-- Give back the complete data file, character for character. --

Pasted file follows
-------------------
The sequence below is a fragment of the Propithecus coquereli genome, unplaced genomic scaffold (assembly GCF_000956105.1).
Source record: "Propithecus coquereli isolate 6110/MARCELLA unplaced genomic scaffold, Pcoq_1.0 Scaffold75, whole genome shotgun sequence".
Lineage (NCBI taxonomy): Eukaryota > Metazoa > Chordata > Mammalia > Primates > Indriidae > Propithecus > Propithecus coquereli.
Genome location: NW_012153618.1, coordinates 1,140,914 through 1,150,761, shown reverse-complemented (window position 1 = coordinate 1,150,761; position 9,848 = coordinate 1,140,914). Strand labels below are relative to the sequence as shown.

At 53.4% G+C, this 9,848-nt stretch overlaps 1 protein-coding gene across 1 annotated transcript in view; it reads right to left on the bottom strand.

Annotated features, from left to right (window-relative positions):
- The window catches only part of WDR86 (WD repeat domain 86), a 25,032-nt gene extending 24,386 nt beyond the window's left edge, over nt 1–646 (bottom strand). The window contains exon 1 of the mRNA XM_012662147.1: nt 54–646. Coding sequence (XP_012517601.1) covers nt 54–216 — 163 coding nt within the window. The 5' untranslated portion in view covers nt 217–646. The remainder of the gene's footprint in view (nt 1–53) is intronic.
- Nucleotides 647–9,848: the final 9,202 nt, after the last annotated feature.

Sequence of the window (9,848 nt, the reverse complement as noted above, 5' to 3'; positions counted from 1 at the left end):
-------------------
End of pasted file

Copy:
The sequence below is a fragment of the Propithecus coquereli genome, unplaced genomic scaffold (assembly GCF_000956105.1).
Source record: "Propithecus coquereli isolate 6110/MARCELLA unplaced genomic scaffold, Pcoq_1.0 Scaffold75, whole genome shotgun sequence".
Lineage (NCBI taxonomy): Eukaryota > Metazoa > Chordata > Mammalia > Primates > Indriidae > Propithecus > Propithecus coquereli.
Genome location: NW_012153618.1, coordinates 1,140,914 through 1,150,761, shown reverse-complemented (window position 1 = coordinate 1,150,761; position 9,848 = coordinate 1,140,914). Strand labels below are relative to the sequence as shown.

At 53.4% G+C, this 9,848-nt stretch overlaps 1 protein-coding gene across 1 annotated transcript in view; it reads right to left on the bottom strand.

Annotated features, from left to right (window-relative positions):
- The window catches only part of WDR86 (WD repeat domain 86), a 25,032-nt gene extending 24,386 nt beyond the window's left edge, over nt 1–646 (bottom strand). The window contains exon 1 of the mRNA XM_012662147.1: nt 54–646. Coding sequence (XP_012517601.1) covers nt 54–216 — 163 coding nt within the window. The 5' untranslated portion in view covers nt 217–646. The remainder of the gene's footprint in view (nt 1–53) is intronic.
- Nucleotides 647–9,848: the final 9,202 nt, after the last annotated feature.

Sequence of the window (9,848 nt, the reverse complement as noted above, 5' to 3'; positions counted from 1 at the left end):